If you’re a fish taco lover or looking for a warm weather spin on tacos, these are a great option!

One Year Ago: Tropical Carrot Cake

Chile Crusted Tuna Tacos
(Recipe source Gourmet, August 2003)

Ingredients:

FOR THE SAUCE
1 cup fresh orange juice
1 tablespoon minced canned chipotles in adobo (including sauce)
1 tablespoon distilled white vinegar

FOR THE TUNA
1 1/2 teaspoons ground coriander
1 1/2 teaspoons ground cumin
1 1/2 teaspoons chili powder
1 1/2 teaspoons cracked black pepper
1 1/2 teaspoons kosher salt
3/4 lb (1 1/2-inch-thick) sushi-grade tuna steak
2 tablespoons olive oil

TO FINISH
4 (9- to 10-inch) flour tortillas
1 cup matchstick (1/8-inch-thick) pieces of jicama (from 1 small jicama, peeled) (I subbed shredded cabbage)
1/4 cup coarsely chopped fresh cilantro (omitted – Brandon will not eat cilantro!!!)
2 tablespoons fresh lime juice
1 firm-ripe California avocado
1 cup loosely packed arugula, coarse stems discarded

Bring orange juice, chipotles and vinegar to a boil in a small heavy saucepan. Reduce heat and simmer, stirring occasionally, until reduced to a generous 1/3 cup, about 15 to 20 minutes. Remove from heat and cool.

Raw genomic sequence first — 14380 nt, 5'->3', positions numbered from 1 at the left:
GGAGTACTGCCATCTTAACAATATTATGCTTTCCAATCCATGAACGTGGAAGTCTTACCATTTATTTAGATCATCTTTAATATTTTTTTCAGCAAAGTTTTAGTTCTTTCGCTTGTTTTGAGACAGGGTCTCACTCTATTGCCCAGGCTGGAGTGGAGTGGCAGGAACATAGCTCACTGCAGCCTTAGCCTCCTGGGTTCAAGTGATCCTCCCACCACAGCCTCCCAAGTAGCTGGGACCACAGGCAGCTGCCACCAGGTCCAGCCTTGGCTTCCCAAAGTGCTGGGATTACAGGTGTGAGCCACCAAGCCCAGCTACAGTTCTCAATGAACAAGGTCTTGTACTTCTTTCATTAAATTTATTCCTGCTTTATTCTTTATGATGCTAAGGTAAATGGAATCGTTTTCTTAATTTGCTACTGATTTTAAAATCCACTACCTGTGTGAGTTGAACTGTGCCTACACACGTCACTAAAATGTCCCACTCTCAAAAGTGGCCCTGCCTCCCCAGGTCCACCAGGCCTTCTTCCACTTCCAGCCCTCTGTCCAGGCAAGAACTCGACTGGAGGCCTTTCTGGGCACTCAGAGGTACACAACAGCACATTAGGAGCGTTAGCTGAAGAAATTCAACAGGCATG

Toss jicama with cilantro, lime juice, remaining tablespoon oil, and salt and pepper to taste in a small bowl. Refrigerate until ready to use.

While sauce cools, prepare charcoal or gas grill for cooking. If using a charcoal grill, open vents on bottom of grill, then light charcoal. Charcoal fire is medium-hot when you can hold your hand 5 inches above rack for 3 to 4 seconds. If using a gas grill, preheat burners on high, covered, 10 minutes, then reduce heat to moderately high.

Alternatively, you can sear tuna in a skillet over medium-high heat if you need to cook indoors.

While grill heats, stir together coriander, cumin, chili powder, black pepper and kosher salt in a shallow bowl. Brush tuna on all sides with olive oil and coat evenly with spice mixture.

Grill tuna on lightly oiled rack, uncovered, turning once, until seared on outside but still rare in center, about 2-3 minutes per side. Let tuna stand 10 minutes.

While tuna stands, heat tortillas on grill, turning over once, until warm, about 1 minute, and keep warm, wrapped in foil. Halve, pit and peel avocado and cut into 1/2-inch-thick slices.

Alternatively, sear tuna in pan for 2-3 minutes per side over medium heat and heat tortillas in microwave for 20-30 seconds.

Put a tortilla on each of 4 plates. Divide arugula, jicama mixture and avocado among tortillas, arranging evenly down center of each. Slice tuna 1/4 inch thick and divide among tacos. Drizzle orange chipotle sauce evenly over tuna and serve.

Yield: 4 servings